For many botanical artists, artists, photographers, illustrators, authors, songwriters, filmmakers and other creators who own copyrighted works, enforcing our rights is simply not feasible. Litigation is expensive and, even when it’s undeniable that our copyrights have been violated, frequently, we simply can’t afford to go to court. In effect, the U.S. copyright system currently provides creators with rights but no effective remedies.

The majority of  copyright owners that are affected by piracy and theft are independent creators with small copyright infringement claims. The CCB will establish an alternative forum to the Federal District Court for copyright owners to protect their work from infringement.

It’s important that Congress hear from creators like us on the importance of protecting our rights and creating a small claims court.

The Copyright Alliance has made it easy to contact your Representative  to ask him/her to support H.R. 3945 by asking them to cosponsor the bill. The Copyright Alliance has a quick and easy tool on their website to help you find all of your Representatives. They also have provided a sample letter you can email or send, but it is easy to modify it or use your own if you prefer. The important thing is to let your voice be heard on this critical issue.

To send your letter, please click here.

Information about H.R.3945, and links that answer questions can be found here. You can join the Copyright Alliance—it’s free, and they do not sell or give away members’ information.

 

by Ted Tegart, Education Manager at the LA Arboretum and Deb Shaw

In May, 2018, BAGSC will be exhibiting an adjunct exhibition of trees in public places, in conjunction with the exhibition of “Out of the Woods: Celebrating Trees in Public Gardens: The Third New York Botanical Garden Triennial.”

Trees at the LA Arboretum. © 2016, LA Arboretum.

Trees at the LA Arboretum. © 2016, LA Arboretum.

If you are currently working on a tree painting, Dr. Jerrold Turney, plant pathologist, certified arborist, and general tree wizard will be giving a lecture and tour about “Tree Identification” at the Los Angeles County Arboretum & Botanic Garden on:

Saturday, December 9th, 2017
10:00 am – 12:00 pm
$25 Members / $35 Non-Members (includes Arboretum admission)
To Register please call the Education Department at 626.821.4623 or pay at the class

Familiarize yourself with one of the most diverse urban forests in the United States. Get to know the trees of Southern California! Get to know your local trees! This two hour lecture covers 15 – 20 popular tree species, and is followed by a walk in the Arboretum to meet the trees you’ve just learned about.

Dr. Turney will cover how to identify trees, their growth habit, their native country, how they should be cared for, any common diseases or insect pests that attack them, and the best place in the Southern California garden to plant them.

About Dr. Jerrold Turney
Dr. Turney has served as the curator of the camellia gardens at the Huntington Library and Botanic Gardens, a research horticulturist at the Los Angeles County Arboretum, and is currently the plant pathologist for the Department of Agricultural Commissioner/Weights and Measures for the County of Los Angeles.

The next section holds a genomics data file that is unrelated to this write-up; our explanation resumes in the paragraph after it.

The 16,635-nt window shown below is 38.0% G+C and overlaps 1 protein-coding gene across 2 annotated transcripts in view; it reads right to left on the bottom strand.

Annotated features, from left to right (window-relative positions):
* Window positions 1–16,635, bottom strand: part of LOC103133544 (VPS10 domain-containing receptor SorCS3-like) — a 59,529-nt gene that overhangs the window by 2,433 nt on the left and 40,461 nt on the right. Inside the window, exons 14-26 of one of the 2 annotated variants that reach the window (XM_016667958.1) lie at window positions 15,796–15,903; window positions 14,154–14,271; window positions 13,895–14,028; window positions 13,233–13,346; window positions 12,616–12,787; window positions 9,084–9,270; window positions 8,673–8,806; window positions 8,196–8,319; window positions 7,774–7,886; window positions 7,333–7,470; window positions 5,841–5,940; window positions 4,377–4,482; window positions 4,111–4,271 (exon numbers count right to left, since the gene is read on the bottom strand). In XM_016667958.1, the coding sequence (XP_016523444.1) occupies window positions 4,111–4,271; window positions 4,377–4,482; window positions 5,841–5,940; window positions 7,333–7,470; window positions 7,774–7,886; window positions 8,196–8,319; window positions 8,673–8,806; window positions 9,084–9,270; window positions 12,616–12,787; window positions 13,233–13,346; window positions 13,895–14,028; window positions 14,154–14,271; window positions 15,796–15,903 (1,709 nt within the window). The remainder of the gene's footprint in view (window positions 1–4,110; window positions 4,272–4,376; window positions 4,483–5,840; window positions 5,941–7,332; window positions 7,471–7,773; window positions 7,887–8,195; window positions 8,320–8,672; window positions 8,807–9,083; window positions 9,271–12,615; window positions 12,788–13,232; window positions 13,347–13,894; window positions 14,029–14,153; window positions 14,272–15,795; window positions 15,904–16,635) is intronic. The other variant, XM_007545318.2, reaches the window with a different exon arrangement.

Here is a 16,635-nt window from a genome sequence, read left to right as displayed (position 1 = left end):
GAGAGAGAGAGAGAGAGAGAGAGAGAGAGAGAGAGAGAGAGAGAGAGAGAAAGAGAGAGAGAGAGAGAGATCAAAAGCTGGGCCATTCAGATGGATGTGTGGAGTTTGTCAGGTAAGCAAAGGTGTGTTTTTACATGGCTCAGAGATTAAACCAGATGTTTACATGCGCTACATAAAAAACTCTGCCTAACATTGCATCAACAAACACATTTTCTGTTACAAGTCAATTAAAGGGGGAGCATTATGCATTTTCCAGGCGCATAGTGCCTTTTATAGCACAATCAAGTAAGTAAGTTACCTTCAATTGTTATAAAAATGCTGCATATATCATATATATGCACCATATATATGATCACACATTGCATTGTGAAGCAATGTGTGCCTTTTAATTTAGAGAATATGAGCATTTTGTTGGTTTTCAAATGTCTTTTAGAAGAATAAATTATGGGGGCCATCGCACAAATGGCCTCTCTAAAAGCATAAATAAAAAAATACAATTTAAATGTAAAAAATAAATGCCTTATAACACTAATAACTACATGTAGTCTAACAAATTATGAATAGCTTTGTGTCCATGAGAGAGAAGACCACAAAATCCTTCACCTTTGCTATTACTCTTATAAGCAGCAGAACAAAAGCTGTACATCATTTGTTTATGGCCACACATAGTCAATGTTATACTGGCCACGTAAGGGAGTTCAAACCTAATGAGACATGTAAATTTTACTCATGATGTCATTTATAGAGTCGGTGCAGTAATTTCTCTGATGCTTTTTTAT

The LA Arboretum is located at: 301 North Baldwin Ave, Arcadia, CA 91007, 626.821.3222.

by Tania Marien and Deb Shaw

Invitation to "Afternoon tea and the serigraphs of Henry R. Mockel," a lecture by Tania Marien.

Invitation to “Afternoon tea and the serigraphs of Henry R. Mockel,” a lecture by Tania Marien.

This past year, Tania Marien had the opportunity to learn more about Henry R. Mockel, an East Coast artist known for his serigraphs of California desert plants and wildflowers. She had the opportunity to speak with people who knew Henry, as well as opportunities to tell Henry’s story in a presentation for the Desert Institute at Joshua Tree National Park and to write a journal article for the Twentynine Palms Historical Society.

On Saturday, December 9, from 3 – 5 pm, Tania will share Henry’s story again, this time over afternoon tea.

This presentation is one of several events celebrating the 65th anniversary of the 29 Palms Art Gallery. Henry was an early member of the Gallery and Tania is looking forward to sharing Henry’s story with a new audience, as well as with those who may have known him.

Everyone is invited for an afternoon of tea and botanical art at the 29 Palms Art Gallery this coming Saturday. The event is free. Donations to the non-profit gallery are suggested.

The historic adobe 29 Palms Art Gallery is located at 74055 Cottonwood Drive, Twentynine Palms, CA 92277, 760.367.7819. Learn more about the Gallery at www.29palmsartgallery.com.

by Beth Stone, posted by Deb Shaw

BAGSC members might like these two upcoming events at The Huntington Library, Art Collections, and Botanical Gardens:

Lecture – Cochineal in the History of Art and Global Trade
Sunday, 12/10/17 at 2:30 pm

Garden Talk & Sale – California “Super Bloom” 2017
Thursday, 12/14/17 at 2:30 pm

by guest writer Lisa Reynolds, Public Relations & Marketing Manager, San Diego Botanic Garden, posted by Deb Shaw

Amorphophallus titanium (Corpse Flower) getting ready to bloom at the San Diego Botanic Garden. Photo Credit: Lisa Reynolds.